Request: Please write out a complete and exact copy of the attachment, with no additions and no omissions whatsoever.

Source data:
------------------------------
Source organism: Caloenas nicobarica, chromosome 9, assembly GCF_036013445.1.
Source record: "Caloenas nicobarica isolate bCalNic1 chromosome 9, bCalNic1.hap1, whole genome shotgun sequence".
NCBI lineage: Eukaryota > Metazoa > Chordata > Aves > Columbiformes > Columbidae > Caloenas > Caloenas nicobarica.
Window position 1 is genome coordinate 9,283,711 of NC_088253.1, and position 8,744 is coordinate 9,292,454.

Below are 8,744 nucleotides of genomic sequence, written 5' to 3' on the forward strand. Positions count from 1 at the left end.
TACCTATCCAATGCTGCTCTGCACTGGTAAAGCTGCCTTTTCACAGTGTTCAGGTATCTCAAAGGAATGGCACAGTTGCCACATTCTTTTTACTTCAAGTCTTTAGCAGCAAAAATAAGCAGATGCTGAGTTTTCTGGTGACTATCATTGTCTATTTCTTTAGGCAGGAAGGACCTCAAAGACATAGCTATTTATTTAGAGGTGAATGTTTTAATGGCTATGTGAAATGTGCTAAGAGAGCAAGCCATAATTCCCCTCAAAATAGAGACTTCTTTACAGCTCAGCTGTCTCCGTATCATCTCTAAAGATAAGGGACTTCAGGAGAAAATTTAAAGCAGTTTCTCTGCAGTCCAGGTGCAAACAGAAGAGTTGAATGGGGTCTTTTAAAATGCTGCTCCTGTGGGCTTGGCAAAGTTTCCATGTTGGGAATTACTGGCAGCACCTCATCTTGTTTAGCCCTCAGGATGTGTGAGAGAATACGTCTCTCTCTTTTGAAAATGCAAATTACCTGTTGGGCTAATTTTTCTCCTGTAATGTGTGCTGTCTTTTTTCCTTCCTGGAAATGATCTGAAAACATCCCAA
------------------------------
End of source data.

Source organism: Caloenas nicobarica, chromosome 9, assembly GCF_036013445.1.
Source record: "Caloenas nicobarica isolate bCalNic1 chromosome 9, bCalNic1.hap1, whole genome shotgun sequence".
NCBI lineage: Eukaryota > Metazoa > Chordata > Aves > Columbiformes > Columbidae > Caloenas > Caloenas nicobarica.
Window position 1 is genome coordinate 9,283,711 of NC_088253.1, and position 8,744 is coordinate 9,292,454.

Below are 8,744 nucleotides of genomic sequence, written 5' to 3' on the forward strand. Positions count from 1 at the left end.
TACCTATCCAATGCTGCTCTGCACTGGTAAAGCTGCCTTTTCACAGTGTTCAGGTATCTCAAAGGAATGGCACAGTTGCCACATTCTTTTTACTTCAAGTCTTTAGCAGCAAAAATAAGCAGATGCTGAGTTTTCTGGTGACTATCATTGTCTATTTCTTTAGGCAGGAAGGACCTCAAAGACATAGCTATTTATTTAGAGGTGAATGTTTTAATGGCTATGTGAAATGTGCTAAGAGAGCAAGCCATAATTCCCCTCAAAATAGAGACTTCTTTACAGCTCAGCTGTCTCCGTATCATCTCTAAAGATAAGGGACTTCAGGAGAAAATTTAAAGCAGTTTCTCTGCAGTCCAGGTGCAAACAGAAGAGTTGAATGGGGTCTTTTAAAATGCTGCTCCTGTGGGCTTGGCAAAGTTTCCATGTTGGGAATTACTGGCAGCACCTCATCTTGTTTAGCCCTCAGGATGTGTGAGAGAATACGTCTCTCTCTTTTGAAAATGCAAATTACCTGTTGGGCTAATTTTTCTCCTGTAATGTGTGCTGTCTTTTTTCCTTCCTGGAAATGATCTGAAAACATCCCAA